* 15-12: SH_CLK
 *   SuperHighway Clock Divisor
 * 11-8: B_CLK
 *   Bus Clock Divisor
 * 3-0: P_CLK
 *   Peripheral Clock Divisor
 *
 * Divisor values:
 *   0000 x1/2
 *   0001 x1/3
 *   0010 x1/4
 *   0011 x1/6
 *   0100 x1/8
 *   0101 x1/12
 *   0110 x1/16
 *   1000 x1/24
 *   1001 x1/32
 *   1010 x1/36
 *   1011 x1/48
 *   1101 x1/72
 *
 * Updates to the FRQCR do not go into effect until 1 is written to the kick bit.
 *---------------------------------------------------------------------------------
 *
 * Before using the watchdog timer it migt be necessary to call enable_mtspcr(0, 13),
 * this will enable the RCLK signal to the WDT.
 */

/* void frqcr_kick() */
_frqcr_kick:
   mov.l   frqcr, r1
   mov   #0x80, r0
   shll16   r0
   shll8   r0
   mov.l   @r1, r2
   or   r0, r2
   mov.l   r2, @r1
   rts
   nop


/* void set_pclk_div(int divisor) */
_set_pclk_div:
   mov   r4, r0
   and   #0xF, r0
   mov.l   frqcr, r1
   mov.l   pclk_mask, r3
   mov.l   @r1, r2
   and   r3, r2
   or   r0, r2
   mov.l   r2, @r1
   rts
   nop


/* void set_bclk_div(int divisor) */
_set_bclk_div:
   mov   r4, r0
   and   #0xF, r0
   shll8   r0
   mov.l   frqcr, r1
   mov.l   bclk_mask, r3
   mov.l   @r1, r2
   and   r3, r2
   or   r0, r2
   mov.l   r2, @r1
   rts
   nop

/* void set_shclk_div(int divisor) */
_set_shclk_div:
   mov   r4, r0
   and   #0xF, r0
   shll8   r0
   shll2   r0
   shll2   r0
   mov.l   frqcr, r1
   mov.l   shclk_mask, r3
   mov.l   @r1, r2
   and   r3, r2
   or   r0, r2
   mov.l   r2, @r1
   rts
   nop

/* void set_iclk_div(int divisor) */
_set_iclk_div:
   mov   r4, r0
   and   #0xF, r0
   shll16   r0
   shll2   r0
   shll2   r0
   mov.l   frqcr, r1
   mov.l   iclk_mask, r3
   mov.l   @r1, r2
   and   r3, r2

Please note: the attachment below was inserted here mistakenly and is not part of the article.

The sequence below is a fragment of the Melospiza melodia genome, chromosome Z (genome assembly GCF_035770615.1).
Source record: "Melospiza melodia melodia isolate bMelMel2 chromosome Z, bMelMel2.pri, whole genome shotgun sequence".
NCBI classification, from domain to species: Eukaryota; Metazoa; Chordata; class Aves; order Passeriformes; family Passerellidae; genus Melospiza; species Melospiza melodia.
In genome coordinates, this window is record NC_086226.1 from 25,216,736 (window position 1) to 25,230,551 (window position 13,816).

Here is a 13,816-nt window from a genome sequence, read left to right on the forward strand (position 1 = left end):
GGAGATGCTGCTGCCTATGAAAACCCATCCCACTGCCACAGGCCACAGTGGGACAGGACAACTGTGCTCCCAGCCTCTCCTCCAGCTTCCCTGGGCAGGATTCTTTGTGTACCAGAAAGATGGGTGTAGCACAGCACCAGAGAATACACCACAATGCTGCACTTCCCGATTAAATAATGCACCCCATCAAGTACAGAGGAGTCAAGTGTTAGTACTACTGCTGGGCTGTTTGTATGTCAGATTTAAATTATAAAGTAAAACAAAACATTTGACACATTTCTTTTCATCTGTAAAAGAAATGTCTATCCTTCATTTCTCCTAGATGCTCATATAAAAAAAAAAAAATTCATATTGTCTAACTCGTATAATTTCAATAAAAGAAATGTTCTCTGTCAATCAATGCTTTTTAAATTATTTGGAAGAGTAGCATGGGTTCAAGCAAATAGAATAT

or   r0, r2
   mov.l   r2, @r1
   rts
   nop

/* void set_pll_mult(int multiplier) */
_set_pll_mult:
   mov   r4, r0
   and   #0x3F, r0
   shll16   r0
   shll8   r0
   mov.l   frqcr, r1
   mov.l   pll_mask, r3
   mov.l   @r1, r2
   and   r3, r2
   or   r0, r2
   mov.l   r2, @r1
   rts
   nop
.align 2
frqcr:
.long 0xa4150000
pll_mask:
.long 0xC0FFFFFF
iclk_mask:
.long 0xFF0FFFFF
shclk_mask:
.long 0xFFFF0FFF
bclk_mask:
.long 0xFFFFF0FF
pclk_mask:
.long 0xFFFFFFF0


/* void disable_mstpcr(int nr, int bit) */
_disable_mstpcr:
   extu.b   r5, r5
   mov   r4, r0
   and   #3, r0
   shll2   r0
   mov.l   mstpcr, r1
   mov.l   @(r0,r1), r2
   mov   #1, r3
   shld   r5, r3
   or   r3, r2
   mov.l   r2, @(r0,r1)
   rts
   nop

/* void enable_mstpcr(int nr, int bit) */
_enable_mstpcr:
   extu.b   r5, r5
   mov   r4, r0
   and   #3, r0
   shll2   r0
   mov.l   mstpcr, r1
   mov.l   @(r0,r1), r2
   mov   #1, r3
   shld   r5, r3
   not   r3, r3
   and   r3, r2
   mov.l   r2, @(r0,r1)
   rts
   nop
.align 2
mstpcr:
.long 0xa4150030


/* void set_wtcnt(char val) */
_set_wtcnt:
   extu.b   r4,r4
   mov.l   wtcnt, r1
   mov   #0x5a, r2
   shll8   r2
   or   r2, r4
   mov.w   r4, @r1
   rts
   nop
wtcnt:
.long 0xa4520000

/* void disable_wdt() */
_disable_wdt:
   mov.l   wtcsr, r1
   mov   #0xa5, r4
   shll8   r4
   mov.w   r4, @r1
   rts
   nop

/* void enable_wdt(int timer) */
_enable_wdt:
   mov.l   wtcsr, r1
   mov   r4, r0
   and   #7, r0
   or   #0x80, r0
   mov   #0xa5, r4
   shll8   r4
   or   r4,  r0
   mov.w   r0, @r1
   rts
   nop
wtcsr:
.long 0xa4520004